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Bali Handicraft Makers Face Wood Shortage

Diminishing Silk Tree Plantations Leave Local Carvers with Little to Chisel.

(9/20/2004) With tighter controls on the inter-island shipment of timber stocks, Balinese handicraft and furniture makers are increasingly dependent on the wood of the locally grown Albizia procera - a fast-growing tree that thrives in tropical conditions. Also known as the silk tree or mimosa tree, due to the silky thread-like filaments of it annual flowering, the tree achieves full growth in it 10-20 year life cycle with its numerous seed pods ensuring rapid self-propagation.

Local craftsmen, however, are complaining that the popular and easily worked albizia wood is becoming increasing difficult to come by. The Chairman of the Association of Indonesian Handicraft exporters and Producers (ASEPHI), Ngurah Pratama Citra, recently warned that if corrective action was not taken soon a number of handicraft producers would go bankrupt.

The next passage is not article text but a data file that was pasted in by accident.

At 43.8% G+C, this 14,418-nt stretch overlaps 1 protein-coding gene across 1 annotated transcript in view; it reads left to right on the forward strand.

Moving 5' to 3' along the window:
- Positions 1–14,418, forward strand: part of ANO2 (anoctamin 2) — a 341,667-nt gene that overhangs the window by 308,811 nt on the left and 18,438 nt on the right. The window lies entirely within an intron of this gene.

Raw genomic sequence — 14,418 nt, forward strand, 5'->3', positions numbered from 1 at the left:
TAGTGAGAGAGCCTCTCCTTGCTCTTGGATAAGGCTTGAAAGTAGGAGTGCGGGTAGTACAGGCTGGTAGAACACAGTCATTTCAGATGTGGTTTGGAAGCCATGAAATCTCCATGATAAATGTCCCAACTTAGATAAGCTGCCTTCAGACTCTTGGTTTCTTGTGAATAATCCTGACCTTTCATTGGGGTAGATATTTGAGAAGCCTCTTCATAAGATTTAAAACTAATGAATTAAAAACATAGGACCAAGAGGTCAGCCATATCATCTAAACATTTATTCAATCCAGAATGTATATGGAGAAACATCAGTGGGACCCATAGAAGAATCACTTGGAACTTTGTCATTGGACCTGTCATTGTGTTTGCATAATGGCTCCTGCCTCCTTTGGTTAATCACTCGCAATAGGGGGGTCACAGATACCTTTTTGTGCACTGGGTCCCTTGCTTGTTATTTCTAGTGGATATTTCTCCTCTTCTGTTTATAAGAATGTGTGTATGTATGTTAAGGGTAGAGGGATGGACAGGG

The demand for Balinese stocks of albizia by furniture and handicraft makers in Java in combination with government regulations forbidding the planting of albizia have made the wood in short supply, increasing the cost of a cubic meter from Rp. 800,000 (approximately US$ 89) to Rp. 1.5 million (approximately US$ 167).

Local government authorities have forbidden the planting of new albizia stocks, claiming the trees destroy soil fertility; a claim denied by many local farmers and wood stock consumers who say little scientific proof exists to support the Government's ban.

Faced with limited supplies of wood, higher prices and increased low-cost competition from handicraft suppliers in overseas markets, such as China and Vietnam Balinese handicraft and furniture makers are feeling themselves slowly squeezed out of business.

ASEPHI has called on the government to take definite steps to ensure a constant supply of wood to local producers, including again allowing the planting of new albizia forests.